An Experiment in Porting a Prototype Multiple Language Change Management System to a Highly Portable Language
Miller, Brian J.S.
Modularity and reusability are two of the main principles the age of object oriented programming has brought into the forefront of computer programming. They have opened the door for the creation of many software libraries and class libraries in which programmers can use pre-coded objects in their software without having to go through the difficulties of coding them themselves. However, the sad fact is, when programmers translate or update their applications from an older language into one or more new languages, or update existing code, the reusability and modularity are often lost. Thus, the process of translating and updating can over-burden the programmer. The difficulties in maintaining an object oriented class library arise because of inherent differences between language semantics. The programmers are forced to ask whether a change should be made in only one version, selected versions, or all the versions as the library is edited and improved. In making these decisions, the programmers must take into account semantic differences, as well as benefits that may be language-specific. This task is called version-maintenance, and when it is taken into· consideration, the task often becomes too troublesome to even consider. This is the crux of the problem of maintaining multiple versions of the same class library in parallel. While it is not common practice amongst programmers, it can be useful to use a standardized definition language to describe the methods and functionality of a certain class. In what is called a service definition, programmers can asses the functionality of class library components before they attempt to program this class in multiple languages. Specifically, a service definition is an axiomatic description of the essential functions and conditions for the library. However, if service definitions are used as a viable assistant, a new problem arises, that of maintaining the associations between the service definitions and the language versions. A maintenance component that fulfills the needs of a service-definition-based system must fulfill four basic roles -- supporter, editor, displayer, and maintainer. This research describes an experiment to implement a hypertext maintenance component that supports all four roles.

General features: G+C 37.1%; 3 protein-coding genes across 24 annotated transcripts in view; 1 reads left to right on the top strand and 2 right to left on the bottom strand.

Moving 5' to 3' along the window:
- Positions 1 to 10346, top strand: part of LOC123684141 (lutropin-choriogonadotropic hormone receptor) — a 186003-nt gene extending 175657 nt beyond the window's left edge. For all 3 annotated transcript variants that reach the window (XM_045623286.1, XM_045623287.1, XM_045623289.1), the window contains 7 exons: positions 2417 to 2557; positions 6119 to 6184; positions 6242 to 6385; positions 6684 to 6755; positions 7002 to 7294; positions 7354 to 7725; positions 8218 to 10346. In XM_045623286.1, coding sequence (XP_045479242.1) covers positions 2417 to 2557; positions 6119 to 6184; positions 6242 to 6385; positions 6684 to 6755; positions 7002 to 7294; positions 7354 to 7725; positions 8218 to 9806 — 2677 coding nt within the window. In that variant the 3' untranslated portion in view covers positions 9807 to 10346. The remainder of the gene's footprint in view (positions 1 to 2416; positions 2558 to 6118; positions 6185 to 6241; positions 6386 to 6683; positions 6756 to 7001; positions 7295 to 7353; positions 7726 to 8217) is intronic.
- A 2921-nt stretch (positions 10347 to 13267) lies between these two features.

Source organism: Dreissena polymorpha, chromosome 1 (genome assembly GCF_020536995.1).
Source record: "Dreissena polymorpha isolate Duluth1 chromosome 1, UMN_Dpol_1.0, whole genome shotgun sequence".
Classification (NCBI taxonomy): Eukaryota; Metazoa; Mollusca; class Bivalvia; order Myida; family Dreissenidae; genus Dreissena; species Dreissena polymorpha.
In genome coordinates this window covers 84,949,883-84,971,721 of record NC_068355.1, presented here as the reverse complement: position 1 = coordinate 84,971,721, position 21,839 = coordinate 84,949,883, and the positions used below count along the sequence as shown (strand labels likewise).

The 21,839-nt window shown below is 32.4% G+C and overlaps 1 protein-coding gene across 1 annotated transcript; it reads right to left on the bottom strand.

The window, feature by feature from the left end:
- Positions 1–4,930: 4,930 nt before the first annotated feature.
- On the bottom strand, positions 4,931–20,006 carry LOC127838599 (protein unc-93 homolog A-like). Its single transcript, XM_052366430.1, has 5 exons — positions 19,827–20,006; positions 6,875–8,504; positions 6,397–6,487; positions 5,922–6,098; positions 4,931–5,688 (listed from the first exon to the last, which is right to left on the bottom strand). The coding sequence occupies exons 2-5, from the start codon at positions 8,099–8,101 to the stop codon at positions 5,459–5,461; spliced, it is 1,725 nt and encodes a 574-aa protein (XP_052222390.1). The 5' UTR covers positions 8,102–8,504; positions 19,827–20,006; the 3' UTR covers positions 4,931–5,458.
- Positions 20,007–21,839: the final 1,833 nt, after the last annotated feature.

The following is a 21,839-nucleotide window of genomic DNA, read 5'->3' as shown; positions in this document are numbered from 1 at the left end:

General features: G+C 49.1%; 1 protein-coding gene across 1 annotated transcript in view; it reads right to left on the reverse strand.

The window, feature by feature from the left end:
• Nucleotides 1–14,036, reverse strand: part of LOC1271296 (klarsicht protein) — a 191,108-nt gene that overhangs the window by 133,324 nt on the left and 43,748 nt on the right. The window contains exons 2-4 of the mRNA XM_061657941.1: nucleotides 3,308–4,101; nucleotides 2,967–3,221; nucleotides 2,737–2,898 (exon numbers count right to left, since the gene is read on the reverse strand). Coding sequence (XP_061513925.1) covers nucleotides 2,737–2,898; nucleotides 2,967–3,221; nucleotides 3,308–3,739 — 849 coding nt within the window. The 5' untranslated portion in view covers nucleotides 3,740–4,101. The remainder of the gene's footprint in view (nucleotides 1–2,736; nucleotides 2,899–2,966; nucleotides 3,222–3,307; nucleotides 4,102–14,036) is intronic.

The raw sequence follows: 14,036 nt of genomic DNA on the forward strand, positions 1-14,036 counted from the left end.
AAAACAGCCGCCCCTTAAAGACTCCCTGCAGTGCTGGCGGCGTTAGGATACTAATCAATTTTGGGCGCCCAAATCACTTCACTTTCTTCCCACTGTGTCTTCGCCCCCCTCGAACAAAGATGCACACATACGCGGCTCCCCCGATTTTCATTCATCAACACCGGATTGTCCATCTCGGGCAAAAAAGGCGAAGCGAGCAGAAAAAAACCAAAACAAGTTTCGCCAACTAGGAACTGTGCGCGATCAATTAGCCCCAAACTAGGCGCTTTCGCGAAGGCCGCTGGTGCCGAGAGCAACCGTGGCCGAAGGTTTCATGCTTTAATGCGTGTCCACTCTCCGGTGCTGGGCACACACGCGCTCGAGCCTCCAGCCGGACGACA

iii, 36 p.
U.S. copyright laws protect this material. Commercial use or distribution of this material is not permitted without prior written